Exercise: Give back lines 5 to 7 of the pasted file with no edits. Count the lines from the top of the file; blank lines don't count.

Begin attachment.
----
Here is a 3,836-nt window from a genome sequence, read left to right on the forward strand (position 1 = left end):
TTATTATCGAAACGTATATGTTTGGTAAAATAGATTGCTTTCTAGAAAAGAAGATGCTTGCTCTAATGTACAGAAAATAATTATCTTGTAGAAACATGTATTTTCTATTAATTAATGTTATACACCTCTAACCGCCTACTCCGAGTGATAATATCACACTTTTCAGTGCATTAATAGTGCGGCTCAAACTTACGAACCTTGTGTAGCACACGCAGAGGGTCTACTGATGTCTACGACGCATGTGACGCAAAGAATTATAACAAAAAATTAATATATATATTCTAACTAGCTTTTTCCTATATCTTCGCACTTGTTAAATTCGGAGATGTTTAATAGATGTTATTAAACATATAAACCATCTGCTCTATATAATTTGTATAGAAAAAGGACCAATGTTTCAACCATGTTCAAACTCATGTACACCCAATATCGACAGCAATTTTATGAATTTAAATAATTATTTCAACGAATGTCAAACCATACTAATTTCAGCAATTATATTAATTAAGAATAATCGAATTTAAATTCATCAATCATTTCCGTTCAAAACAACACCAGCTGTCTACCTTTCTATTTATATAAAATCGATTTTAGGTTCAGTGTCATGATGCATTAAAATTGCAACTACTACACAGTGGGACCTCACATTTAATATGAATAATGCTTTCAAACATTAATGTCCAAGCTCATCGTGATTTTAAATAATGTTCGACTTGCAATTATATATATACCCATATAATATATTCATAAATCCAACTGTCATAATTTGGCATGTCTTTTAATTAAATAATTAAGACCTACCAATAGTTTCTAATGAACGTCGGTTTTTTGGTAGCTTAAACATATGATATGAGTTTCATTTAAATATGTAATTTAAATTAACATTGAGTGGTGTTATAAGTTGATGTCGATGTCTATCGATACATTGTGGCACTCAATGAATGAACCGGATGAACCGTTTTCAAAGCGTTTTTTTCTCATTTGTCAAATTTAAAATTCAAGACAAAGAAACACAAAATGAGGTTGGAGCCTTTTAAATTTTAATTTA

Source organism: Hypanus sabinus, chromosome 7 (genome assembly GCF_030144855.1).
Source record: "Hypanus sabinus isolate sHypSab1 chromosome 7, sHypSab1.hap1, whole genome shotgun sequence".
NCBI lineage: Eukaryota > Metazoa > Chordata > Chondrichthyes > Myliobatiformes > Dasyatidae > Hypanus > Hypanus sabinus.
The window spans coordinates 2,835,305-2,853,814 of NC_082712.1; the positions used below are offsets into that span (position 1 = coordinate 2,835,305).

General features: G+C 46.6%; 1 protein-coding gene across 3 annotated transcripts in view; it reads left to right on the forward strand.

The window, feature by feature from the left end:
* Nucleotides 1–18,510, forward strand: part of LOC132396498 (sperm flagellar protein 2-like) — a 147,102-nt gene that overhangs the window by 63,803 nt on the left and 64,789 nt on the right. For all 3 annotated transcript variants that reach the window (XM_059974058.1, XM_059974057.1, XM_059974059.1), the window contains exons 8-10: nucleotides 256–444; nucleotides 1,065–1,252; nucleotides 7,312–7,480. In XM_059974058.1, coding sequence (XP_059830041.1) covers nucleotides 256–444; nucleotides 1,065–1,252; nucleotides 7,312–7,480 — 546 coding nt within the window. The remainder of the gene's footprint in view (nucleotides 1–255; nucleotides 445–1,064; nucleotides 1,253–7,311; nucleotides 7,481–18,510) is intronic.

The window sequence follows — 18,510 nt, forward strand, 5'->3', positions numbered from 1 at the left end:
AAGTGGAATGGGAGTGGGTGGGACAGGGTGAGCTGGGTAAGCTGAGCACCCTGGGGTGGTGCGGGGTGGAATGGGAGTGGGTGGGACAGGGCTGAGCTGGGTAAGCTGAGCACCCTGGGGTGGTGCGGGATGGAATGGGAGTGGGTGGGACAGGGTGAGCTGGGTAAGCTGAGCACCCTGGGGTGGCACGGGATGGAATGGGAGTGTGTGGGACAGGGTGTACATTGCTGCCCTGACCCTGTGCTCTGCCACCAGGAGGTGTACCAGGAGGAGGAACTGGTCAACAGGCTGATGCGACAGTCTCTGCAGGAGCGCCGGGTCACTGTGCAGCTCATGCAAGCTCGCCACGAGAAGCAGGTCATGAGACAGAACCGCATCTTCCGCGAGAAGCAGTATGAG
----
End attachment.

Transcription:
NCBI lineage: Eukaryota > Metazoa > Chordata > Chondrichthyes > Myliobatiformes > Dasyatidae > Hypanus > Hypanus sabinus.
The window spans coordinates 2,835,305-2,853,814 of NC_082712.1; the positions used below are offsets into that span (position 1 = coordinate 2,835,305).

General features: G+C 46.6%; 1 protein-coding gene across 3 annotated transcripts in view; it reads left to right on the forward strand.